Amazingly, at the very same instant that the scholar Bruce Phillips finally discovered his angle of repose, U. Utah Phillips flagged a westbound freight train. Yes, a mighty fast rattler, on a long west-bound track. He needed no ticket, he was welcomed on board.

The immediate family and neighbors of Bruce Phillips, along with any Wobblies who happen to be passing through, are gathering in Nevada City to do all the things that must be done. Please give them the quiet respect they so need right now.

But you can wave "So Long!" to Utah when that train moves west. Hey, hear the whistle? He's passing by right now!


I knew this was coming, but somehow, it still managed to come as a shock. Sadness of a particular sort, the sense that a link between generations has been lost, that there aren't enough old radicals passing on their stories to the young.

I met him only once, but it was unforgettable:

Photobucket

Utah was a great storyteller, a great Wobbly, and a great man. So long, Fellow Worker. Thank you for keeping the songs and the struggle alive.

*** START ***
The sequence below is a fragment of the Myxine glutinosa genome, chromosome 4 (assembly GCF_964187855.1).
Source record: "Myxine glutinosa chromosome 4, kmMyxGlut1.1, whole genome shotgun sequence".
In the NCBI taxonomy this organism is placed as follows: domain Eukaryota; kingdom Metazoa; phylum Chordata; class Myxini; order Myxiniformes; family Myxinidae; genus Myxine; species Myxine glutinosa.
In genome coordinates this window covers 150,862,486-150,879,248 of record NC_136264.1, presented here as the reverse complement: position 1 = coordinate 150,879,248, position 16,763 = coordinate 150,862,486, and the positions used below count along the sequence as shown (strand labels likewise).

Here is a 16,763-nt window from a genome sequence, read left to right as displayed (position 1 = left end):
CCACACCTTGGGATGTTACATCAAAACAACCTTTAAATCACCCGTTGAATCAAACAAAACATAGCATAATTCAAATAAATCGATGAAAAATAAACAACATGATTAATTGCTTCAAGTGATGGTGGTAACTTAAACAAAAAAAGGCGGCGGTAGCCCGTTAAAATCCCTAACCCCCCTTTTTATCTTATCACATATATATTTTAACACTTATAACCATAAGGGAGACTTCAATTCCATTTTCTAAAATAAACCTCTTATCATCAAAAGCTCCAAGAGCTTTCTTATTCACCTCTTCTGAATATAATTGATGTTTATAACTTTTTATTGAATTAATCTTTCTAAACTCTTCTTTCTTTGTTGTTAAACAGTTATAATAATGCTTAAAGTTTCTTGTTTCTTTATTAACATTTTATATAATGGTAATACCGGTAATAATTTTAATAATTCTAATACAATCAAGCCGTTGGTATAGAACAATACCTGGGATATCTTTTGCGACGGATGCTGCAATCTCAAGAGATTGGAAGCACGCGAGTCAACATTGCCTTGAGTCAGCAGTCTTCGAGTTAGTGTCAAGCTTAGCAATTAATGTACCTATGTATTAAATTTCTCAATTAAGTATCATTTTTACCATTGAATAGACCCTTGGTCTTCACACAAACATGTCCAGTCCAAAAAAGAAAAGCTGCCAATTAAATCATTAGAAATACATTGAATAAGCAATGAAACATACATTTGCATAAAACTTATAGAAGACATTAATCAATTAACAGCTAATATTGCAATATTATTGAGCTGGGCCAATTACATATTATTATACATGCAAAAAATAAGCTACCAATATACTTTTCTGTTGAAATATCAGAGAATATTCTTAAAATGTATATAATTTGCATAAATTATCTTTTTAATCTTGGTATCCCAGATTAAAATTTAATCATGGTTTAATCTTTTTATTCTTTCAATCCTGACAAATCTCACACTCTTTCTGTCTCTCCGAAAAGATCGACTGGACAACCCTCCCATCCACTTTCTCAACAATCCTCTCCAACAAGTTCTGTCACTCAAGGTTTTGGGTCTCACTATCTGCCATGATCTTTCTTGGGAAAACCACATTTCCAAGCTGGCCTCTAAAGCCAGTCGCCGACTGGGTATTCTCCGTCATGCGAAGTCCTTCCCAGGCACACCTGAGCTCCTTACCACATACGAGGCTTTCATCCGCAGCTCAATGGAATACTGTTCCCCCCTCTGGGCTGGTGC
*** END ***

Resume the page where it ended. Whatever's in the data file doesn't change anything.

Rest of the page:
[Error: unknown template 'video']

May Day

Apr. 30th, 2008 06:44 pm
sabotabby: raccoon anarchy symbol (squee!)
Since I'll be spending May Day a) working and b) off the internets, I'll wish you all a happy May Day right now (and celebrate it along with the rest of the city on May 3). So there!


More of this, please.

And a look back: Brisbee deportations, 1917.

May Day

Apr. 30th, 2008 06:44 pm
sabotabby: raccoon anarchy symbol (Default)
Since I'll be spending May Day a) working and b) off the internets, I'll wish you all a happy May Day right now (and celebrate it along with the rest of the city on May 3). So there!


More of this, please.

And a look back: Brisbee deportations, 1917.
sabotabby: raccoon anarchy symbol (champagne anarchist)
I <3 my union they are the best union ever
we had a public [anel and then went to mcveighs
and then got super-loaded

and everyne is awesome


yyaaaaaay!